Chris uses pathos by providing examples of Chris’ troubled family life. For example, after finding out about his father’s affair, Chris felt as if he could only trust Carine. This is evident as Chris sent her a letter saying, “Anyway, I like to talk to you about this because you are the only person in the world who could possibly understand what I am saying” (Krakauer 129). This appeals to our emotions as Krakauer makes us empathize with Chris: he feels as if no one understands him, so he thus ignores his family. Chris was not only socially isolated, but he was also physically isolated from everyone he loved.
Romeo is a Montague, the rival family to the Capulets. The hatred that would lead to his own death started with this grudge. Romeo didn’t do anything to hurt the Capulets, but Tybalt didn’t like his presence. Tybalt got angry at a party over nothing. Tybalt sent a letter to Romeo’s home challenging him to quarrel.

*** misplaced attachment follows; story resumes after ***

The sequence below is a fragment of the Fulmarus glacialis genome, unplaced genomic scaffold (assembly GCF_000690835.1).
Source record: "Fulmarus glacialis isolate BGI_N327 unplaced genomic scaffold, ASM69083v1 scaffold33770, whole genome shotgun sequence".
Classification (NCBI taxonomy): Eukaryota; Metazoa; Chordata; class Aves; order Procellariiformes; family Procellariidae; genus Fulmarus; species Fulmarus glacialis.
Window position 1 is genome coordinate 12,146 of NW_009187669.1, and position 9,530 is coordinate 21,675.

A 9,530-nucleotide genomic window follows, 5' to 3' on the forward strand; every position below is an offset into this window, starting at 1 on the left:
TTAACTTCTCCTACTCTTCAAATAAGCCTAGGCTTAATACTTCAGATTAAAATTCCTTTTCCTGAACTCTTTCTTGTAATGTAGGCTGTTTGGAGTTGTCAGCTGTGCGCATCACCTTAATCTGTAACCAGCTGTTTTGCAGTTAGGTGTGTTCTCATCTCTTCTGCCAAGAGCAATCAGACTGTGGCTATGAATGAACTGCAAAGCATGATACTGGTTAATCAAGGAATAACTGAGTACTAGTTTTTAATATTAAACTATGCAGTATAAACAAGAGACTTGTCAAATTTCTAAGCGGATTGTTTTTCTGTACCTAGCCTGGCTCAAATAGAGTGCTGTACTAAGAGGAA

What kind of man was he going to grow up into? (25-26)” It’s clear that Rufus’s parents’ two opposite approaches to raising him are conflicting and damaging, resulting in Rufus getting the wrong message as to how he is allowed to behave. While Rufus’s mother gives him all he wants regardless of his poor behavior, his father on the other hand neglects him and resorts to violence to discipline him. The use of violence and sense of entitlement build up in him and worsen as he ages. Dana makes the observation that “Tom Weylin had probably marked his son more than he knew with that whip (39).” Dana is aware that Tom Weylin punishes his son, similarly to slaves, by whipping.